“Being a Christian shaman involves a radically different way of participating in everyday life. It means that you will sacrifice rarely questioned cultural habits and understandings in favor of honoring innumerable unspoken mysteries.” ~ Brad Keeney, Shamanic Christianity
My guess is that ‘Shamanic‘ and ‘Christian‘ aren’t two words most people would expect to find paired together.
But if you’re aware of the roots and byways of both, it makes perfectly good sense.
With the insight from Brad Keeney shared above, you can substitute your own spiritual tradition for ‘Christian’, if you honor another spiritual tradition, or even that sort of devoted commitment in a way that you don’t identify as religious or even spiritual at all.
And you can substitute ‘indigenous soul’ or ‘mystic’ for ‘shaman’ . Various cultures, languages, and traditions had, and have, various words for those with that gift-set and vocation, even as they share some common ways of seeing, being, and practicing.
That out of the way, I really appreciate Keeney’s focus on the Christian tradition and its ‘indigenous soul’ root-wisdom, which is one of my own long, deep interests and traveled pathways.
What he writes, though, is true for any of us who has chosen to honor and truly live into — to practice into, or (genuinely endeavor to) ‘walk the talk’ — of our spiritual, shamanic, mystic-nature, or indigenous-wisdom, and thus be graced by gifts of and from “the innumerable unspoken mysteries.”
But one reward of that path comes from the Elves of Merry Play. Read on …
Keeney goes on to write this:
“Christian shamans dream sacred visions and feel the ecstatic currents of spirit flowing through their bodies. They get there like the mystics of old — through loving God and praying without end.”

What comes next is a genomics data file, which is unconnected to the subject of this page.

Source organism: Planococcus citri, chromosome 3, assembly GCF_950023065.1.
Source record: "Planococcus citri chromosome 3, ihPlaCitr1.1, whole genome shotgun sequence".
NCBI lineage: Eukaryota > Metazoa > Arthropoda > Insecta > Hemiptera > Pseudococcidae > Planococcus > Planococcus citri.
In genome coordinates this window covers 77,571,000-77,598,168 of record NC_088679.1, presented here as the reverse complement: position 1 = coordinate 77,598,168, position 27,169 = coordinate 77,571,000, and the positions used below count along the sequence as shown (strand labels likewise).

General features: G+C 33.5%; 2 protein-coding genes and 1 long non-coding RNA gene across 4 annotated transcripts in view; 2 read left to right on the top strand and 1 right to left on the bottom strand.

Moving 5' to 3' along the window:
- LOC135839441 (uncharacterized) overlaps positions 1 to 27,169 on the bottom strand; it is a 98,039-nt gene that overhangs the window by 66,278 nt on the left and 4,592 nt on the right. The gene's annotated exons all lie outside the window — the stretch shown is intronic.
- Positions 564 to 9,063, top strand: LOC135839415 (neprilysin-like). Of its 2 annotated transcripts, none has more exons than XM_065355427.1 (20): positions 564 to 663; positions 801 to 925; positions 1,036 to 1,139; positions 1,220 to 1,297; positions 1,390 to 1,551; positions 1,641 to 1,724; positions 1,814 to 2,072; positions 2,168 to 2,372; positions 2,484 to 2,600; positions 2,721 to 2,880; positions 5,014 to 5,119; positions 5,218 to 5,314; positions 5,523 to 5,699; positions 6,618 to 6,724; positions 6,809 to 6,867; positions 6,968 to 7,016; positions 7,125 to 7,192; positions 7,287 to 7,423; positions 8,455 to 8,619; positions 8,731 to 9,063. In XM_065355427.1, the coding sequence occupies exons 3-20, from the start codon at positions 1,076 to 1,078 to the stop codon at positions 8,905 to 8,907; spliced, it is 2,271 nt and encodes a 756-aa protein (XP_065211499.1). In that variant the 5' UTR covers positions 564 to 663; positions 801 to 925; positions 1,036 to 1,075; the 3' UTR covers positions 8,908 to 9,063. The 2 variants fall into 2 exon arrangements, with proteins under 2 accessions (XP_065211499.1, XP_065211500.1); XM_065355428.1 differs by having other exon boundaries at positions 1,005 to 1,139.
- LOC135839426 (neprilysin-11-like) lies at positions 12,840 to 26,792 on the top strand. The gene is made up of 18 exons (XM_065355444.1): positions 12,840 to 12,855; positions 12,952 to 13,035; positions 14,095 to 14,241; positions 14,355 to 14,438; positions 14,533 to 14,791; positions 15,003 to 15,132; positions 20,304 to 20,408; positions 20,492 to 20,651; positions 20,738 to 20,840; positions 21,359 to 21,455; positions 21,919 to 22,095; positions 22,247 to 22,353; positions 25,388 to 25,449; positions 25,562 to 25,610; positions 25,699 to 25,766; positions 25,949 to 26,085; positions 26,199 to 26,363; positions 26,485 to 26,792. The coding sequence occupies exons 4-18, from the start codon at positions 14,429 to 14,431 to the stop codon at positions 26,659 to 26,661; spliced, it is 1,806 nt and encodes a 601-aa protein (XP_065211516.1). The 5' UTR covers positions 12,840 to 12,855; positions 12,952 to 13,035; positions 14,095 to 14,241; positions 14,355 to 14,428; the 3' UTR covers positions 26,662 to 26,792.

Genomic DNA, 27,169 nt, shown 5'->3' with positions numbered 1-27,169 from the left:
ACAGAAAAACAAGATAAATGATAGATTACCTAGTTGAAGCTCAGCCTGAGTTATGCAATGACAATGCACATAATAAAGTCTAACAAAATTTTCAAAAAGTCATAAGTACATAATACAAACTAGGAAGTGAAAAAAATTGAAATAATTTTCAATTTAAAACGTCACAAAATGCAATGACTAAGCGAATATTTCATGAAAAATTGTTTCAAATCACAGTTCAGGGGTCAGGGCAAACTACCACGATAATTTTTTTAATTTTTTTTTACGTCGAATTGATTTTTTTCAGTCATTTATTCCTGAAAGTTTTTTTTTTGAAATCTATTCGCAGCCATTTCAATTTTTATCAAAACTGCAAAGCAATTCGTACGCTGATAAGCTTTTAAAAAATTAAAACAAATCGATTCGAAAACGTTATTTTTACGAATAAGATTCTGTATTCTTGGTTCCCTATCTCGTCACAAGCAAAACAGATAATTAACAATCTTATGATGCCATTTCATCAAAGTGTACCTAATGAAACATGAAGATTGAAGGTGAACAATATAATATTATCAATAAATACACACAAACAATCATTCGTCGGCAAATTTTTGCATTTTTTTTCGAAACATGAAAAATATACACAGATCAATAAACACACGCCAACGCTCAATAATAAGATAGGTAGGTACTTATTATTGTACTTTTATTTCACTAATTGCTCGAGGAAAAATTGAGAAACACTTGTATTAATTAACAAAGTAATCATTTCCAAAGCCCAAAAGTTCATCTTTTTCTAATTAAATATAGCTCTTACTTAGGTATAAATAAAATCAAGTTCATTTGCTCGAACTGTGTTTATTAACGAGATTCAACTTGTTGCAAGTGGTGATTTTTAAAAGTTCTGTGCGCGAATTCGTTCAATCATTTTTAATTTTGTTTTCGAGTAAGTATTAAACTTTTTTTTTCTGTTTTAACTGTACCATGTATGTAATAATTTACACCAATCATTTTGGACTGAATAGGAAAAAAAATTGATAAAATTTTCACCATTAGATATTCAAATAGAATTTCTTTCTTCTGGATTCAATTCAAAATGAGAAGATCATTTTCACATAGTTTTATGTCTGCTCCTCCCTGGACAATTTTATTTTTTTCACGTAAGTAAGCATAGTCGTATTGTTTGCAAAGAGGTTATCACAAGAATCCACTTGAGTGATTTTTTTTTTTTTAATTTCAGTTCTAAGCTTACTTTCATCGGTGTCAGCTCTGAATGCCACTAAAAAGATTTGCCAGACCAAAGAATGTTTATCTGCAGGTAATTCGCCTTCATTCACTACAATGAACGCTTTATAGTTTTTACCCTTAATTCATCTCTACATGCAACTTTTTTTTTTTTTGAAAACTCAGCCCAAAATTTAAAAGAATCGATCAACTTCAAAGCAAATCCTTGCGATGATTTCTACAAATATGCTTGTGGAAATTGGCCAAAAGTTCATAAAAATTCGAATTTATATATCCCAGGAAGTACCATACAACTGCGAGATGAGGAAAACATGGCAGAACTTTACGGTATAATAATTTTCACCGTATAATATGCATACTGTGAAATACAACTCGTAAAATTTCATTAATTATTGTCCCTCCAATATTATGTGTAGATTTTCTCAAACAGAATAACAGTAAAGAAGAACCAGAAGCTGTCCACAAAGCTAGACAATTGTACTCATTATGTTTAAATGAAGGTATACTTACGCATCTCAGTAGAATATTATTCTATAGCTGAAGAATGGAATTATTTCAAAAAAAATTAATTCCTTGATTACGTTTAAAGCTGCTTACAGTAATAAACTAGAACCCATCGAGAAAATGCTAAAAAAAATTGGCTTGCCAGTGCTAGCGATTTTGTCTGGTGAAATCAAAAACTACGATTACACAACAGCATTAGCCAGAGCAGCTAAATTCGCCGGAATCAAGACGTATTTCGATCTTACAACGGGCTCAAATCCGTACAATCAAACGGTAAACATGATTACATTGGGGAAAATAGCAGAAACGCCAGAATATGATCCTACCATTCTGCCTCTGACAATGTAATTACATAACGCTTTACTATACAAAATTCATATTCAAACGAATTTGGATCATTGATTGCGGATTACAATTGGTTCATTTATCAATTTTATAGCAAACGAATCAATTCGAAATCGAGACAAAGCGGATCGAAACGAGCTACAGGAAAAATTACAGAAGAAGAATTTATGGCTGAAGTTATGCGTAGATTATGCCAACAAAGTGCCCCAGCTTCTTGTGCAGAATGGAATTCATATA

“Mystics and shamans are the same in their devotion to God and in their encounters with the sacred gifts of the Holy Spirit. Christian shamans go further and encourage themselves to reenter the everyday with a transformed posture …”
“The Christian shaman enters the everyday with the spirit of radical experimentalism. No challenge or difficulty is big enough to not be teased inside and out. In the shamanic world, everything is turned around, reversed, deliberately misperceived, tinkered with, and thrown to the elves of merry play.”
And that spirals right back around to the “Holy Divine as Merry Trickster” that I mentioned in an early-2016 Blesstival Series post, Well-Fed Roots and Sacred Ground, featuring an excerpt from Keeney’s Shamanic Christianity book.
Follow the link if you’ve not already seen it (or can benefit a fresh Blessing-Bath).
May we all be visited by the “Elves of Merry Play” and the Holy Divine as Merry Trickster (because it’s good to have a few well-etched laugh lines along with those initiation-earned silver hairs gained along the path of radical experimentation into innumerable unspoken Mysteries!).
Featured Image Credit: An encircled equidistant cross set above Brigid’s Knots, found at Killaghtee in County Donegal, Ireland. Image from Irish Megaliths
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January 26, 2016 at 7:33 pm
Christian and Shaman, not the typical peanut butter and jelly combo. But true Christianity has little to do with modern interpretations. Christ clearly was a shaman, mystic, insert whichever title you choose, etc
Thanks for sharing this Jamie,
Wishing you trickster blessings,
January 27, 2016 at 5:38 pm
True enough, Linda, and that’s exactly why I enjoy sharing blog articles like this one. Trickster blessings to you as well! xoxo Love, Jamie
January 27, 2016 at 10:32 am
Great post, Jamie. The Trickster is one of my favorite archetypes. Re Christian mysticism, have you read “Cloud of the Unknowing”? It’s worth checking out. Cheers.
January 27, 2016 at 5:37 pm
Hey there, Jeff. Thank you. I rather like the Trickster myself. 🙂 I have visited with Cloud of Unknowing, and revisit it every now and then. Things like that have that ‘evergreen’ quality … spiral back around to revisit them and you see them with new eyes. Have you done a blog article on that one? Cheers to you as well.
January 28, 2016 at 12:02 am
I have not. It was years ago that I read it. May read it again, but I have so many unread books, it’s hard to go back to something. I just need a windfall of cash so I can stop working and just read and blog 😉
January 28, 2016 at 7:14 pm
Well, as Jean Luc Picard would say, make it so. Where are those cool ruby slippers when they’re needed? 🙂 And yes, so many books to read … thankfully.